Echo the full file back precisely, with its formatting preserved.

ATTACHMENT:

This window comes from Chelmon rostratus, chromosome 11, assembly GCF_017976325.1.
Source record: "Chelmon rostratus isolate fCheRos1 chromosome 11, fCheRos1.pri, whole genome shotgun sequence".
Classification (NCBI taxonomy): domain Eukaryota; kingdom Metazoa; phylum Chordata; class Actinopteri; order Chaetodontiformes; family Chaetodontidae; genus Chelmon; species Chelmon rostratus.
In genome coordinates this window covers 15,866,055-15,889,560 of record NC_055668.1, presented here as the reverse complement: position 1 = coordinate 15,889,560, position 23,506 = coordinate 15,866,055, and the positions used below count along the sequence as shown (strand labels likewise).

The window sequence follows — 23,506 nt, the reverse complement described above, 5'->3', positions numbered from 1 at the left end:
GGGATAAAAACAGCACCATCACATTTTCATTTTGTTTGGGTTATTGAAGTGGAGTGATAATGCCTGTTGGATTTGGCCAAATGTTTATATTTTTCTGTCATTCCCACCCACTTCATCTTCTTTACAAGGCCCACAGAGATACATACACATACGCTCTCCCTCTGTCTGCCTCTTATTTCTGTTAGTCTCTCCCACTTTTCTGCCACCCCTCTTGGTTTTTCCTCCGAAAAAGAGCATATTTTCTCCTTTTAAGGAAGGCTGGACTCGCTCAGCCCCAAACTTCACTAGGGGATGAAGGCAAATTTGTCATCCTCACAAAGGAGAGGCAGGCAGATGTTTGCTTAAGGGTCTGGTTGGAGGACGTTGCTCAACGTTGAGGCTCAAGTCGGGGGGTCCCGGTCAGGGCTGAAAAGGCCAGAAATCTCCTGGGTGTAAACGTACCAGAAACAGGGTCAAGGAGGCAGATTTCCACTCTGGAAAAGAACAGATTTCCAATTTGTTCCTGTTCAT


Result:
This window comes from Chelmon rostratus, chromosome 11, assembly GCF_017976325.1.
Source record: "Chelmon rostratus isolate fCheRos1 chromosome 11, fCheRos1.pri, whole genome shotgun sequence".
Classification (NCBI taxonomy): domain Eukaryota; kingdom Metazoa; phylum Chordata; class Actinopteri; order Chaetodontiformes; family Chaetodontidae; genus Chelmon; species Chelmon rostratus.
In genome coordinates this window covers 15,866,055-15,889,560 of record NC_055668.1, presented here as the reverse complement: position 1 = coordinate 15,889,560, position 23,506 = coordinate 15,866,055, and the positions used below count along the sequence as shown (strand labels likewise).

The window sequence follows — 23,506 nt, the reverse complement described above, 5'->3', positions numbered from 1 at the left end:
GGGATAAAAACAGCACCATCACATTTTCATTTTGTTTGGGTTATTGAAGTGGAGTGATAATGCCTGTTGGATTTGGCCAAATGTTTATATTTTTCTGTCATTCCCACCCACTTCATCTTCTTTACAAGGCCCACAGAGATACATACACATACGCTCTCCCTCTGTCTGCCTCTTATTTCTGTTAGTCTCTCCCACTTTTCTGCCACCCCTCTTGGTTTTTCCTCCGAAAAAGAGCATATTTTCTCCTTTTAAGGAAGGCTGGACTCGCTCAGCCCCAAACTTCACTAGGGGATGAAGGCAAATTTGTCATCCTCACAAAGGAGAGGCAGGCAGATGTTTGCTTAAGGGTCTGGTTGGAGGACGTTGCTCAACGTTGAGGCTCAAGTCGGGGGGTCCCGGTCAGGGCTGAAAAGGCCAGAAATCTCCTGGGTGTAAACGTACCAGAAACAGGGTCAAGGAGGCAGATTTCCACTCTGGAAAAGAACAGATTTCCAATTTGTTCCTGTTCAT